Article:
I managed to corner Peter's Yuan-Ti Swiftscale fairly early in the battle after losing my stalwart Kobold Archer. While a good portion of my squad was making the Swfitscale into a nice pair of moccasins, my Sellsword mangled Peter's Goblin Picador. Meanwhile, my Everfrost Ranger was suffering a severe beating from the Wand Mage and Hag and dealing out very little in terms of return damage.
As expected, once melee was truly joined, the tide started shifting in my favor. The Everfrost Ranger dropped under the onslaught, but the Sellsword and Dwarf Battlemaster eliminated the Hag before the Sellsword was eliminated himself. The Battlemaster put some damage on the Drow with his Crushing Blow and took some heavy damage in return but set things up nicely for the Gnoll Marauder to charge into the Mage's flank and destroy him with a natural 20, winning me the match.
What I Learned: The same thing that I thought I learned in the rematch with John Schindehette. Check your special abilities … then check them again. Little things are easy to miss, such as the fact that the Dwarf Battlemaster's Crushing Blow targets DEF (Fort) rather than AC (which is how I'd played it through the entire league up until this match). Little things that that, which to some are merely part of a "Well, duh" moment, wind up being big news to others (like, say, me).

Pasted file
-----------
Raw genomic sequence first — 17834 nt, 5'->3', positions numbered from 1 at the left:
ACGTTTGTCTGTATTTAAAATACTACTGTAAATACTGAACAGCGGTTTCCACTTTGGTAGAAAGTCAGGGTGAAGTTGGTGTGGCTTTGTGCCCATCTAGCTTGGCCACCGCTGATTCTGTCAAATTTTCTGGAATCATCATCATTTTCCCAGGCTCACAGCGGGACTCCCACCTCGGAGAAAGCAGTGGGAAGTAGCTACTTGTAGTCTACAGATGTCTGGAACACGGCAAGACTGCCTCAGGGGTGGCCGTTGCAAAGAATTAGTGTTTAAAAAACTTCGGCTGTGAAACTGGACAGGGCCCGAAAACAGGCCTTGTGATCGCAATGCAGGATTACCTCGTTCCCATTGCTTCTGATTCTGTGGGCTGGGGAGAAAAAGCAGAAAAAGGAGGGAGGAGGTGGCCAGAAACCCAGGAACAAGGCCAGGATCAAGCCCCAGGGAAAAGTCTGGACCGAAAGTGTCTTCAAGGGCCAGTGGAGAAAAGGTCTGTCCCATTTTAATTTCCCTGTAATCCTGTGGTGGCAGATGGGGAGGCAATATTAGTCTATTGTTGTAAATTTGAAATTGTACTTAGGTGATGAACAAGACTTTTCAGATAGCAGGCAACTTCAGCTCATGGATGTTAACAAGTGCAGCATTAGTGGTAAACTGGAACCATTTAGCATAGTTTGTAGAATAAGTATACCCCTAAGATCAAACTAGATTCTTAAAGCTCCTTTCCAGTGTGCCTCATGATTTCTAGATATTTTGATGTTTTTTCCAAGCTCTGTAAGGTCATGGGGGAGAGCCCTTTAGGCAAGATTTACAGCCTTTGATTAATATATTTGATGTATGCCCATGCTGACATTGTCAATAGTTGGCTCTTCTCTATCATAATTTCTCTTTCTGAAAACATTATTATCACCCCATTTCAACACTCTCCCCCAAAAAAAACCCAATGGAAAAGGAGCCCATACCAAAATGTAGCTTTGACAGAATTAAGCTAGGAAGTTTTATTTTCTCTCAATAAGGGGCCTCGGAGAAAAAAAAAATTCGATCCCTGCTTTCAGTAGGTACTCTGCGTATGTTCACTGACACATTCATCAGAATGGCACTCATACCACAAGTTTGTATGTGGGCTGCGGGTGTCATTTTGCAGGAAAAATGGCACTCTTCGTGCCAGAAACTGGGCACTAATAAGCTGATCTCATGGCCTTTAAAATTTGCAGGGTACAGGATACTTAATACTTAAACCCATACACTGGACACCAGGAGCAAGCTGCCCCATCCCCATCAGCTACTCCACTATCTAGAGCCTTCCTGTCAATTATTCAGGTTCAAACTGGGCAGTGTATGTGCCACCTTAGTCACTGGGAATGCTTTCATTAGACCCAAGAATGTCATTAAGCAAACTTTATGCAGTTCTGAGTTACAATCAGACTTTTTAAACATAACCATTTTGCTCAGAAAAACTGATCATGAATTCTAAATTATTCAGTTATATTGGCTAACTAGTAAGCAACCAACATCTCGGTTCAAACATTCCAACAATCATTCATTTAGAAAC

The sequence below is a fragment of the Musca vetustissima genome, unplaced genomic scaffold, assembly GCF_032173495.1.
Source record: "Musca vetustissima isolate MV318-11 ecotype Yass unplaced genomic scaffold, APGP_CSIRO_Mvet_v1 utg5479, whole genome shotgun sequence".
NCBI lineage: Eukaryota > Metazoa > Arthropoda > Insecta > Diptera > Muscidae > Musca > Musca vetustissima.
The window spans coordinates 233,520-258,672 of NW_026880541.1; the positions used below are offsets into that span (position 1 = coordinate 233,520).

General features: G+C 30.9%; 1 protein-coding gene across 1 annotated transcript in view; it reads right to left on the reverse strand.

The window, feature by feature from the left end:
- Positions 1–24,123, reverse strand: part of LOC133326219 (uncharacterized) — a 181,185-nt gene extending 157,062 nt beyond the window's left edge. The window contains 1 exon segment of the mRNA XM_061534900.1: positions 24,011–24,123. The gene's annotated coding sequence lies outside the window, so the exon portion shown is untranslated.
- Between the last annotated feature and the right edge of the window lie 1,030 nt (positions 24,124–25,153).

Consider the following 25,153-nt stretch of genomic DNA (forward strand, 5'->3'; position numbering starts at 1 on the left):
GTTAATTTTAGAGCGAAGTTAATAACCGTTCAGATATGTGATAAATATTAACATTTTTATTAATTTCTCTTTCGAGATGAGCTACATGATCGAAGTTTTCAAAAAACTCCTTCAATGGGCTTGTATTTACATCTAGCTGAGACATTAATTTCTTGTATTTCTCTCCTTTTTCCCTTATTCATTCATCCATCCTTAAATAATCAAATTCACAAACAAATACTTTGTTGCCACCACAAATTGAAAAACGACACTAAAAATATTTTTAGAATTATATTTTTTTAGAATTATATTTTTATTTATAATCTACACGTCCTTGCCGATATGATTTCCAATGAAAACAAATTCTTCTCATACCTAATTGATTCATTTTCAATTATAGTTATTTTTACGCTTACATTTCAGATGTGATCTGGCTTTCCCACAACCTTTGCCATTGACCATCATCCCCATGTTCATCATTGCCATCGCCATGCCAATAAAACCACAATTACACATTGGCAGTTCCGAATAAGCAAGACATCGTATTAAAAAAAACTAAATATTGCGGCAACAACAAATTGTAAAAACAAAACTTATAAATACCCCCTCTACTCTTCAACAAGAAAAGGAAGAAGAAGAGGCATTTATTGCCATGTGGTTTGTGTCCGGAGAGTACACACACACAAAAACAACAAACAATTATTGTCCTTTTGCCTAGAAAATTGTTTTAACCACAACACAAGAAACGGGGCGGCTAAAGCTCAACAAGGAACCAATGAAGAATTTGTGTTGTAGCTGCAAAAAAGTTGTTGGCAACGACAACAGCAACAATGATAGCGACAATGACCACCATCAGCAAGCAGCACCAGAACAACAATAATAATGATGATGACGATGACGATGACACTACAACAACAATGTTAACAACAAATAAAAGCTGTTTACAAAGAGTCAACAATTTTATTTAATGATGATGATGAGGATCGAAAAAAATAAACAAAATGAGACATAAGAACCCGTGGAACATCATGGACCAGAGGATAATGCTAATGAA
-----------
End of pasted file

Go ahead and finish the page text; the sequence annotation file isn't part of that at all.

While I played a handful of other games in the league, those I've detailed in the last three articles were the most instructive and fun. Before wrapping this series, here are some last-minute observations from an "Old Player In A New Game" perspective:
About the Author
Steven Montano -- accountant, freelance writer, and legend of stage and screen -- doesn't play DDM nearly as much as he'd like to, but that would all change if everyone else stopped making mistakes that he had to fix. (Step up, people, you're interrupting my game time!) What free time he does have is spent maintaining his blog, playing basketball with his son, editing his daughter's writing, and attending to his wife's many, many needs.